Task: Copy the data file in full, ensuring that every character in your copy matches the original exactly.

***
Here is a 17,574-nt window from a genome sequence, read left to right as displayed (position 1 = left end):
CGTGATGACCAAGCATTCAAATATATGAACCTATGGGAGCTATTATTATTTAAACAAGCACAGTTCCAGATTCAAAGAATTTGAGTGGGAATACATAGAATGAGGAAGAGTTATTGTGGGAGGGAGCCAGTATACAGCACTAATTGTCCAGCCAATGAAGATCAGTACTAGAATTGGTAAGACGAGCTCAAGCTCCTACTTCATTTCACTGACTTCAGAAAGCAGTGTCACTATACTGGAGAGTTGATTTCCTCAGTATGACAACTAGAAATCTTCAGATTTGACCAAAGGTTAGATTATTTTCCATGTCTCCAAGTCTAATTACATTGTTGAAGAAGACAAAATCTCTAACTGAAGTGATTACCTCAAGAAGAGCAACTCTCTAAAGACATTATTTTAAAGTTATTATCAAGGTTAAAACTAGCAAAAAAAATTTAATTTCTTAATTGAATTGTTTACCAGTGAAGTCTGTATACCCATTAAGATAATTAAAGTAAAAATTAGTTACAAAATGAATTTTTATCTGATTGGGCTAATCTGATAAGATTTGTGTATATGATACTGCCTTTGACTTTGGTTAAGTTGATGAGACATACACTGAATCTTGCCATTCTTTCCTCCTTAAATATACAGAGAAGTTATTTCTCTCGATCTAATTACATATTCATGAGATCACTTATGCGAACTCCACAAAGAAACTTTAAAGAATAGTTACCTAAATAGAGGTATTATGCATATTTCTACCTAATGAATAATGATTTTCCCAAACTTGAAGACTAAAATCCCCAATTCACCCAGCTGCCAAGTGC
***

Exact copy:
Here is a 17,574-nt window from a genome sequence, read left to right as displayed (position 1 = left end):
CGTGATGACCAAGCATTCAAATATATGAACCTATGGGAGCTATTATTATTTAAACAAGCACAGTTCCAGATTCAAAGAATTTGAGTGGGAATACATAGAATGAGGAAGAGTTATTGTGGGAGGGAGCCAGTATACAGCACTAATTGTCCAGCCAATGAAGATCAGTACTAGAATTGGTAAGACGAGCTCAAGCTCCTACTTCATTTCACTGACTTCAGAAAGCAGTGTCACTATACTGGAGAGTTGATTTCCTCAGTATGACAACTAGAAATCTTCAGATTTGACCAAAGGTTAGATTATTTTCCATGTCTCCAAGTCTAATTACATTGTTGAAGAAGACAAAATCTCTAACTGAAGTGATTACCTCAAGAAGAGCAACTCTCTAAAGACATTATTTTAAAGTTATTATCAAGGTTAAAACTAGCAAAAAAAATTTAATTTCTTAATTGAATTGTTTACCAGTGAAGTCTGTATACCCATTAAGATAATTAAAGTAAAAATTAGTTACAAAATGAATTTTTATCTGATTGGGCTAATCTGATAAGATTTGTGTATATGATACTGCCTTTGACTTTGGTTAAGTTGATGAGACATACACTGAATCTTGCCATTCTTTCCTCCTTAAATATACAGAGAAGTTATTTCTCTCGATCTAATTACATATTCATGAGATCACTTATGCGAACTCCACAAAGAAACTTTAAAGAATAGTTACCTAAATAGAGGTATTATGCATATTTCTACCTAATGAATAATGATTTTCCCAAACTTGAAGACTAAAATCCCCAATTCACCCAGCTGCCAAGTGC